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Education, experience, examination key to becoming an architect




So, you want to be an architect?

Nobody enters the field of architecture solely on the premise that it’s cool. Not even downtrodden Seinfeld character George Kostanza, who often introduced himself as architect extraordinaire Art Vandelay in certain social situations.

Actually, the process to becoming an architect can be a bit arduous. It involves finding the right college, passing the National Council of Architecture Registration boards, participating in an Intern Development program and getting licensed.

Enter the Mississippi State Board of Architecture.

In Mississippi, an applicant for initial licensure must have a NAAB accredited professional degree in architecture.

Additionally, the applicant also must complete the Architect Experience Program, a structured internship of approximately two years, and pass the national Architectural Registration Examination.

“Education, experience and examination are the keys to the process,” explained MSBOA executive director Jenny Owen. “Our agency regulates not only architects but also landscape architecture and certified interior designers. By law, we are pledged to protect the public’s life, health and property with respect to the professions regulated.”

MSBOA board and committee members – all 15 of them – serve as volunteers and are appointed by the governor for a five-year term.

There is no residency requirement for licensure or examination in Mississippi, according to Owen. However, out of state applicants are required to meet the same essential licensure requirements as a Mississippi applicant.

A partner with Jackson-based JBHM Architects, Richard McNeel serves as the MSBOA’s president.

“Our work with building officials is very vital to the process,” McNeel said. “They are, after all, the ones with their feet on the ground in our communities. Remaining engaged with them and code enforcement specialists is mutually beneficial.

“We learn about issues they are facing with respect to design shortcomings, and even practitioners who are not meeting the standards.”

An example offered by Owen would be the simple act of entering a hospital or shopping mall. Most people would take for granted that they’d have an accessible and clear exit path in case of fire or other emergency.

“Architects, certified interior designers and landscape architects make that happen through the design of a code compliant and safe building,” she said. “A safe layout and fire-safe finishes and materials, and exterior vehicular and pedestrian paths allow you to get out of the building safely.”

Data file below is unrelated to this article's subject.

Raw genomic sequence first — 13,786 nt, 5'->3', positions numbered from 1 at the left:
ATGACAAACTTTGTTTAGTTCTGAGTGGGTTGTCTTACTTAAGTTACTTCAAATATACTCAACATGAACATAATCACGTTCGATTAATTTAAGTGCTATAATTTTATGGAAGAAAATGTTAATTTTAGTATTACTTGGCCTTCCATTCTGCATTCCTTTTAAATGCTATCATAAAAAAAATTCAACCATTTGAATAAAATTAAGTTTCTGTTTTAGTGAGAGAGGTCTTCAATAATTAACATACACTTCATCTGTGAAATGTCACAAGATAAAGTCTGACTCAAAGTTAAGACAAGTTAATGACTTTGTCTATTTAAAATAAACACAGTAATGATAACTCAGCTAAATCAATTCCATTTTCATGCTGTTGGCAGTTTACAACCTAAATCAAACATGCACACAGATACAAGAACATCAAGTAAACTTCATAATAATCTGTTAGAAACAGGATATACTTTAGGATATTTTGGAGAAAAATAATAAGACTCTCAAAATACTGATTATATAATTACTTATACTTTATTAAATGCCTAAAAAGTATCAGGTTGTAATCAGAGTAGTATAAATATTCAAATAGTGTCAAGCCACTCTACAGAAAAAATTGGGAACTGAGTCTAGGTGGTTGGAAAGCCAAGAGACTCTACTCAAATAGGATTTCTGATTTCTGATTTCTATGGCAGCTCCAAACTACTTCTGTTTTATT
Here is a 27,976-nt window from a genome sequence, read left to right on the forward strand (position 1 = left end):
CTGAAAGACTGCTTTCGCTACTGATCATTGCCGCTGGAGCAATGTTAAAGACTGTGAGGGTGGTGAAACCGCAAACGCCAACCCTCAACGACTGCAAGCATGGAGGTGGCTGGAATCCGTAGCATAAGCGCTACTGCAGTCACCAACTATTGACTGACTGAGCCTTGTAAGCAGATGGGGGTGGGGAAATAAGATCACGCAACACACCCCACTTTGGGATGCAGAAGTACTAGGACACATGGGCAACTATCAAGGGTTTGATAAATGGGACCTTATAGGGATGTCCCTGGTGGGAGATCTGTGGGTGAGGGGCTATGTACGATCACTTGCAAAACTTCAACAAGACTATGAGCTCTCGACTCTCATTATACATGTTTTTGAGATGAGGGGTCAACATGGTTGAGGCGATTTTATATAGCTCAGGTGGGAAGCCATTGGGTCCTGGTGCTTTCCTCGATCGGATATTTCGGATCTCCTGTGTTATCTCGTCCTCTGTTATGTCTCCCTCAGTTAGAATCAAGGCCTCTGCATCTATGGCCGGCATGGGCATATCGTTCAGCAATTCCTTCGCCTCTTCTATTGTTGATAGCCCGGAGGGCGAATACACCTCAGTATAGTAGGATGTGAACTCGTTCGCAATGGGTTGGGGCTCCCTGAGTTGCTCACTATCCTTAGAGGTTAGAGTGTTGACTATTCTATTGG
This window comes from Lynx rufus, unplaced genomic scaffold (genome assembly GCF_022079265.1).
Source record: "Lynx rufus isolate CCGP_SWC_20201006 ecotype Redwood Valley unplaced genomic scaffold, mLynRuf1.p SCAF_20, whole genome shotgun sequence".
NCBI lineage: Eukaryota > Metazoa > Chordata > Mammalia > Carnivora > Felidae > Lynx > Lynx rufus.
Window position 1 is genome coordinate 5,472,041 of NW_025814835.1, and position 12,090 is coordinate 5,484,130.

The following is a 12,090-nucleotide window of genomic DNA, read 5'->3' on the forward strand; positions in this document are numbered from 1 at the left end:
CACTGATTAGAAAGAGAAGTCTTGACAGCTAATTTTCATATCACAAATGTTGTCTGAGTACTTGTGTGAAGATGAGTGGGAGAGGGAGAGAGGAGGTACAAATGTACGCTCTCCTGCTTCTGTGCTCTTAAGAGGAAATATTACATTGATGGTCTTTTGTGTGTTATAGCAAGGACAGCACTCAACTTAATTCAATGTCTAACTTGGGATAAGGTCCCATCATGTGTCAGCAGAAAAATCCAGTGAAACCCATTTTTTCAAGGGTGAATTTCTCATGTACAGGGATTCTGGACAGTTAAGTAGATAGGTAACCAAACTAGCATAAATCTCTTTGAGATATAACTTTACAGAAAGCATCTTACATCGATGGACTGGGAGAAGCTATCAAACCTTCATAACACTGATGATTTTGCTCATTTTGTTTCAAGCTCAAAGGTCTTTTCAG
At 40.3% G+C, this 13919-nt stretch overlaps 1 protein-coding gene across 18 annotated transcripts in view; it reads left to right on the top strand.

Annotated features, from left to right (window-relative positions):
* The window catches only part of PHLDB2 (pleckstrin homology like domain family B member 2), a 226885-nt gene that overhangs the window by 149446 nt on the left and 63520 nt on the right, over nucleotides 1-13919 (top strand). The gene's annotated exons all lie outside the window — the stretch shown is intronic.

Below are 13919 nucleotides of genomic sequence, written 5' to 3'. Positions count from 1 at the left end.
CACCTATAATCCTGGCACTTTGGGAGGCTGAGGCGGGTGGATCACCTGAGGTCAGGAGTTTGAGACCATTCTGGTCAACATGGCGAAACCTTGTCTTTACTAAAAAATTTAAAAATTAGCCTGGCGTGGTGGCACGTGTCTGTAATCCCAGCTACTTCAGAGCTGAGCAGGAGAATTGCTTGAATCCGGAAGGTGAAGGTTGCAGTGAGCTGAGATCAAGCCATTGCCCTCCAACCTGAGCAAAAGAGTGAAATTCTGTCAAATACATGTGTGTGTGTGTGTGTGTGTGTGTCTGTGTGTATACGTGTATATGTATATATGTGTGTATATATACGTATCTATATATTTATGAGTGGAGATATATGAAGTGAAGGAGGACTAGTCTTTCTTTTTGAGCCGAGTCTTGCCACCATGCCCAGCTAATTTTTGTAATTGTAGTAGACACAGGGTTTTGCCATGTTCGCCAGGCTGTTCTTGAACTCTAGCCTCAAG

Along with similar agencies in other states, MSBOA is a member of the National Council of Architectural Registration Boards. Members of the agency serve on various boards and committees within the NCARB structure, including the preparation of exam questions.

Continuing education for architects licensed by the state of Mississippi is not only vital, but a requirement.

“Architects must have 12 hours of coursework every year,” McNeel said. “This is continuing education that must be health, safety and welfare related.”

Much like the BAR for lawyers, the MSBOA can censure architects, landscape architects and interior designers for wrongdoing. When a complaint is filed, the agency investigates to determine if charges against the registrant are warranted. If formal charges are issued, the MSBOA is represented by the state attorney general’s office.

“The accused receives due process, either through an administrative hearing or through a negotiated settlement agreement,” said Owen.

Revocation is the most extreme course of action for offenses that are deemed “grossly negligent” or an “ethical breech.”

Owen said she was not at liberty to discuss past or active cases.

“If the Board finds the accused guilty of unprofessional or unethical conduct by clear and convincing evidence, we have the authority to issue a reprimand, to suspend or revoke the license, or to levy a monetary penalty of up to $5,000 for each violation,” McNeel added.

State government oversight of the profession is critical, said Owen.

“From design through construction, regulation ensures that they have the knowledge and skills necessary to design a safe structure of space,” she said. “Otherwise, citizens would be unable to protect themselves from unqualified practitioners as they use buildings and space.”


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